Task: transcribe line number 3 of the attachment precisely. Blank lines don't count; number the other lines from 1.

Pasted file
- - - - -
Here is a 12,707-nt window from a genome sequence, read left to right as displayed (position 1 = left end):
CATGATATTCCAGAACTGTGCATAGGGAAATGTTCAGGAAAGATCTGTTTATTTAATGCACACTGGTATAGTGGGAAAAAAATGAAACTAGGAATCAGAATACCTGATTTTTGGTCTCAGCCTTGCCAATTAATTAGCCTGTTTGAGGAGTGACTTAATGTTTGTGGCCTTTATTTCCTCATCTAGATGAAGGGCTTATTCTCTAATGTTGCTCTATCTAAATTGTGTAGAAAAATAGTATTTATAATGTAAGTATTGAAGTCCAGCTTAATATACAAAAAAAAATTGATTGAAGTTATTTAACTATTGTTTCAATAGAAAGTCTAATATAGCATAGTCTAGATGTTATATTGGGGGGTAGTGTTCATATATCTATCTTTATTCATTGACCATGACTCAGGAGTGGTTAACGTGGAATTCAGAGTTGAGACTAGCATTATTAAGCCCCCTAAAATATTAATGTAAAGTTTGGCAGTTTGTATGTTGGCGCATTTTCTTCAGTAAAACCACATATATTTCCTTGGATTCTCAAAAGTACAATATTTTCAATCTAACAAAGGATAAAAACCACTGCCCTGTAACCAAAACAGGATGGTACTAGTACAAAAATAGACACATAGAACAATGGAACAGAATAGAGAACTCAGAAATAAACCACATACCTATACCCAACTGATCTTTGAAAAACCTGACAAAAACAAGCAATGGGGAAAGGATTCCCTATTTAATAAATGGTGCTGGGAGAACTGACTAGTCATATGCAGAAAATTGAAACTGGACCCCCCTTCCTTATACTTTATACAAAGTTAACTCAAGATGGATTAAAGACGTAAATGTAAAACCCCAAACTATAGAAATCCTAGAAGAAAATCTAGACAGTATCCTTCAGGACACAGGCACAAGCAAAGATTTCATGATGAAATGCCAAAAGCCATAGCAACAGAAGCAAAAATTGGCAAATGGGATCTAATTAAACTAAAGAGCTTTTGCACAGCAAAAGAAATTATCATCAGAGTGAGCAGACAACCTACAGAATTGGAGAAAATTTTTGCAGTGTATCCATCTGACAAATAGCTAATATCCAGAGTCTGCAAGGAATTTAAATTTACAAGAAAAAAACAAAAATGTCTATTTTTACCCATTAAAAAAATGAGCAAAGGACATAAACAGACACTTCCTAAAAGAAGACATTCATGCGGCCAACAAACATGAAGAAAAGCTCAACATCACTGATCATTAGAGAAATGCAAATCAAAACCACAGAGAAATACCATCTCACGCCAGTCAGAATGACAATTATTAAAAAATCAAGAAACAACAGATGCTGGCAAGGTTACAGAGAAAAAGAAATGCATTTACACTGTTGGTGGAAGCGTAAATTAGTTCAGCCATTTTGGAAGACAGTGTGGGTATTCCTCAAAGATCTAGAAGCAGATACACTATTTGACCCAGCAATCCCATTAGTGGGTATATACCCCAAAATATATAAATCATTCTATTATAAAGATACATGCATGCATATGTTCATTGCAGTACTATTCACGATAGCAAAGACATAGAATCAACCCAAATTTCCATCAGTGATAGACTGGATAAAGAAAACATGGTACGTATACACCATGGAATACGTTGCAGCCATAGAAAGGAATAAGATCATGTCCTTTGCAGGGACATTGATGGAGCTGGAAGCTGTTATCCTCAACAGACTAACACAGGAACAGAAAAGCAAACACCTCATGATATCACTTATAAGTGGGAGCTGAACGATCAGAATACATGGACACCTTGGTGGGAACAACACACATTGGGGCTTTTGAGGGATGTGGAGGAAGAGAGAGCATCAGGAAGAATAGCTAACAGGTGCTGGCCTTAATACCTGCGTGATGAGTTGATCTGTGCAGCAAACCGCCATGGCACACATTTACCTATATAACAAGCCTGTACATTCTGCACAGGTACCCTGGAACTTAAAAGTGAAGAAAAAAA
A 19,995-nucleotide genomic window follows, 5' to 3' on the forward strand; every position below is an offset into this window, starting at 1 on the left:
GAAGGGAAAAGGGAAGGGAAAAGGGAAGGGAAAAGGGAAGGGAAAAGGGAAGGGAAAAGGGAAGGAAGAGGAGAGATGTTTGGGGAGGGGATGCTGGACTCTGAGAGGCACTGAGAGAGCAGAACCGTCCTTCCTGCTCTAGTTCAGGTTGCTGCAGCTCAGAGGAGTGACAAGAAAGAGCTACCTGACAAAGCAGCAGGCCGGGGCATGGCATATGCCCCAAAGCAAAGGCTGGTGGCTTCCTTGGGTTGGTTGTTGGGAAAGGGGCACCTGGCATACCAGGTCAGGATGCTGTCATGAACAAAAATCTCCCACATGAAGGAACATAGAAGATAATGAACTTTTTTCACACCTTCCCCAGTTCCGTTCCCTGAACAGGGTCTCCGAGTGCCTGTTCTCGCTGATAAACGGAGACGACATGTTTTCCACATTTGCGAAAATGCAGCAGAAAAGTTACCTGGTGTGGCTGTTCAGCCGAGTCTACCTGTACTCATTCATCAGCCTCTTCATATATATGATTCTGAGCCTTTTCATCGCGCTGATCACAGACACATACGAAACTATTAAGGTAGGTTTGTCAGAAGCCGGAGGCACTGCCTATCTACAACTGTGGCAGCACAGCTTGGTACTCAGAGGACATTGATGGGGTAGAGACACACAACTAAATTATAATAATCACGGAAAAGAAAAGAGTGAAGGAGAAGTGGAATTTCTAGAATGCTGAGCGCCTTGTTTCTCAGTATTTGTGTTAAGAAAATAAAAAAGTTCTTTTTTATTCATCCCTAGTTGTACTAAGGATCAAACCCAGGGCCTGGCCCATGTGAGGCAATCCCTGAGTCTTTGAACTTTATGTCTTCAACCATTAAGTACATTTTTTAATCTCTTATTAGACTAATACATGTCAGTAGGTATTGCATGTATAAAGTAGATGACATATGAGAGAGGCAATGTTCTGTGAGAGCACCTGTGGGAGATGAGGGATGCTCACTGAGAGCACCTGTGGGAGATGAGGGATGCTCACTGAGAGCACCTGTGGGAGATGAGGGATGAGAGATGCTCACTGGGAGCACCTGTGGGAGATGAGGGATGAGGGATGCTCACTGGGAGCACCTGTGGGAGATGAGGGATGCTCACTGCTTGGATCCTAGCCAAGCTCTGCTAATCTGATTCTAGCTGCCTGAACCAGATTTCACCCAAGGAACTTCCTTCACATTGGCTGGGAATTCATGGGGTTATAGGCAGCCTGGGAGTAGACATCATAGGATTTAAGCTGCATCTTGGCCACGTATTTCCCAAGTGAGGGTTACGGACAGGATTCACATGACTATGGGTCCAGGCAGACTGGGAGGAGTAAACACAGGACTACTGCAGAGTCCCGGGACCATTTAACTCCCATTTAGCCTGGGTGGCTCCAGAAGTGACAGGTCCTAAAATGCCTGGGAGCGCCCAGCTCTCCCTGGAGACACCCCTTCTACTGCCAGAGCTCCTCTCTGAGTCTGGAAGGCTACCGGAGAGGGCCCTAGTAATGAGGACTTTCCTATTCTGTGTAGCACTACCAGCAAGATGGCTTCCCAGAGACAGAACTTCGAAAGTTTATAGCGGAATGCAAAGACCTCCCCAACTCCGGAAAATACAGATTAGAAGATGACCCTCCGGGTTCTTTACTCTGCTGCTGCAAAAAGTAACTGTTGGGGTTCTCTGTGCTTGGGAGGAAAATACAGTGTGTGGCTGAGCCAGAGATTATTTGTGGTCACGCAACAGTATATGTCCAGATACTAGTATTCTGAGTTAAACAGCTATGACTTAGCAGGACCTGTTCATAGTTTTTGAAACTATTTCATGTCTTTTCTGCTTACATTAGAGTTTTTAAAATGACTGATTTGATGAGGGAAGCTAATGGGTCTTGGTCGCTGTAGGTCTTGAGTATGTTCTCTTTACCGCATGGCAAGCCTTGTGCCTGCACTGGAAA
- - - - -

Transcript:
A 19,995-nucleotide genomic window follows, 5' to 3' on the forward strand; every position below is an offset into this window, starting at 1 on the left: